10 ways to travel more sustainably
You only need to look at the wind turbine at HI Bonavista, the off-grid fridges at HI Rampart Creek or the solar panels on the roof of HI Athabasca Falls to see how important the environment is to HI Canada. Come on, there’s even a tree in the logo! For travellers who share similar values, here are 10 tips to lighten your carbon footprint while you’re trotting the globe.
1. Fly smart
Most holidays begin at the airport, and jumping on a gas-guzzling airplane isn’t the best way to give Mother Nature a hug. Luckily, there are ways to reduce your carbon emissions when flying. Try to fly direct to your destination—most of a flight’s emissions are pumped out during takeoff and landing—and reward climate-conscious airlines that reduce their carbon footprints by using more sustainable biofuels and offering offset programs. Use a guide like Atmosfair to compare the most eco-friendly airlines.
2. Travel slow
Once you reach your destination, stop to smell the roses, not the exhaust fumes. Walk, cycle or at least take public transportation instead of relying on cars and taxis, and consider a bus or train between various stops on your trip rather than flying. Taking your time not only helps you really get to the bottom of the place you’re visiting, it also slashes your impact on the environment, because you’re chewing up less carbon speeding from point A to point B.
3. Choose the right tour operator
Do they employ local guides? What’s the size of the group? Are they locally owned, and where does the money from your tour actually go? Are they certified by trusted NGOs like the World Wildlife Fund or the Global Sustainable Tourism Council, or have they won any ecotourism awards? Is there evidence of sustainability practices on their website? Ask these questions when you’re booking an activity to make sure your tour benefits the local area instead of taxing it.
4. Ban the bottle
Not booze, of course, but single-use plastic bottles that take hundreds of years to break down in the environment. The process of producing, packaging, transporting and refrigerating these disposable bottles generates tons of carbon emissions, so when you’re visiting places where it’s safe to drink water out of the tap, bring a reusable bottle rather than buying bottled water. If you're travelling somewhere with unclean water, invest in a purifier such as the SteriPen, which disinfects the water so it's drinkable.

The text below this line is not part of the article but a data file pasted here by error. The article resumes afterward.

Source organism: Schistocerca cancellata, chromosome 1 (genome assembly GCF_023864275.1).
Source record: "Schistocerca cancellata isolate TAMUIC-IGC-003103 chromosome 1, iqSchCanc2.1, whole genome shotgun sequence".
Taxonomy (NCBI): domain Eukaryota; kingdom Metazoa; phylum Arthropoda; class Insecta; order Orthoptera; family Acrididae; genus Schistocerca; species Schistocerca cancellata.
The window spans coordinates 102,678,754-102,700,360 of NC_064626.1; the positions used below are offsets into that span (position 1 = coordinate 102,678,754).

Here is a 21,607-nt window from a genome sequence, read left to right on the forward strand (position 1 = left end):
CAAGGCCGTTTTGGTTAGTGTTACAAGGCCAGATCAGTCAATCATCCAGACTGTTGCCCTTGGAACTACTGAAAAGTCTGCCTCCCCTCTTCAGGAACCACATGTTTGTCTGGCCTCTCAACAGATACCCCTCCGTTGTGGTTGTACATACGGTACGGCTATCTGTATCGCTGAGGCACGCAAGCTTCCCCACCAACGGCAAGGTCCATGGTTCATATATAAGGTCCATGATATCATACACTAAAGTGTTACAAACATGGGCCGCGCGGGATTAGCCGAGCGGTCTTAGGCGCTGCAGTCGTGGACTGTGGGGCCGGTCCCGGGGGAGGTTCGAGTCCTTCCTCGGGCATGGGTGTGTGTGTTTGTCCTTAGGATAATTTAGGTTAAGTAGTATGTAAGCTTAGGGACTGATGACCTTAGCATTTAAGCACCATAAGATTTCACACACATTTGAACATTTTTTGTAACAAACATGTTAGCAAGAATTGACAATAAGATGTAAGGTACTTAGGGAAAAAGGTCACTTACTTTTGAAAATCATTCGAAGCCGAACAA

5. Reduce waste
We can all afford to cut down the amount of trash we throw out, but travellers are especially guilty of leaving behind more than just a trail of footprints when they’re on the road. Take a tote bag to shops instead of grabbing another plastic bag. Save leftover food in reusable containers. Don’t grab maps and brochures you don’t need. Use eco-friendly toiletries like solid soaps and shampoos. Carry a reusable mug for your morning coffee. Download electronic tickets onto your phone rather than printing them out. The list goes on.
6. Buy local
Shopping at a farmers market, eating at restaurants that showcase local ingredients and even drinking craft beer brewed in the area is a win-win-win—travellers get an authentic taste of the place they’re visiting, money is injected into the local community and no long-distance transport means less carbon emissions. Those tacky souvenir shops crammed full of cheap tourist junk imported from the other side of the planet, can’t compare.
7. Take shorter showers
This won’t just endear you to your hostel roommates waiting to use the bathroom, it’ll make Mother Nature smile too. Conserving water is particularly important in developing countries with less reliable supplies of water—turning off the tap while shaving and brushing your teeth, washing your clothes as efficiently as possible (no-one’s going to notice the occasional twice-worn shirt every now and then) and showering with a friend (if you’re feeling frisky) are other ways of saving water.
8. Respect animals
Wildlife can be the biggest draw at many destinations, so make sure any animal encounters are respectful. Only book tours that prioritize animal welfare, dodge cruel experiences like tiger selfies and elephant rides and don’t feed black markets in animal products by purchasing unethical souvenirs. Speaking of animal products, eating less meat is great for the environment as well as your budget—livestock farming is one of the planet’s leading carbon emitters, and fruit and veg is always cheaper than meat.
9. Wander off the beaten path
And no, not just to give your Instagram followers something unique to double-tap. Over-tourism is straining more places around the planet, so instead of booking a holiday somewhere that’s already hammered by hordes of cruise ships and huge resorts, take your tourist dollar somewhere that actually needs it. And wherever you go, respect the local culture—learn a little bit of the language, read up on local customs and carry an open-minded attitude.
10. Stay with HI
Okay, fine, we might be a little biased, but it’s hard to disagree that sustainability is woven into the fabric of hostelling—the very idea of travellers sharing bedrooms, kitchens and bathrooms is kinder to the environment than other types of accommodation. Borrow a bike. Leave behind your leftovers on the share shelf. Support a not-for-profit—HI Canada at home and the entire HI network around the globe—that has the environment at the core of its mission. Remember, there’s even that tree in the logo!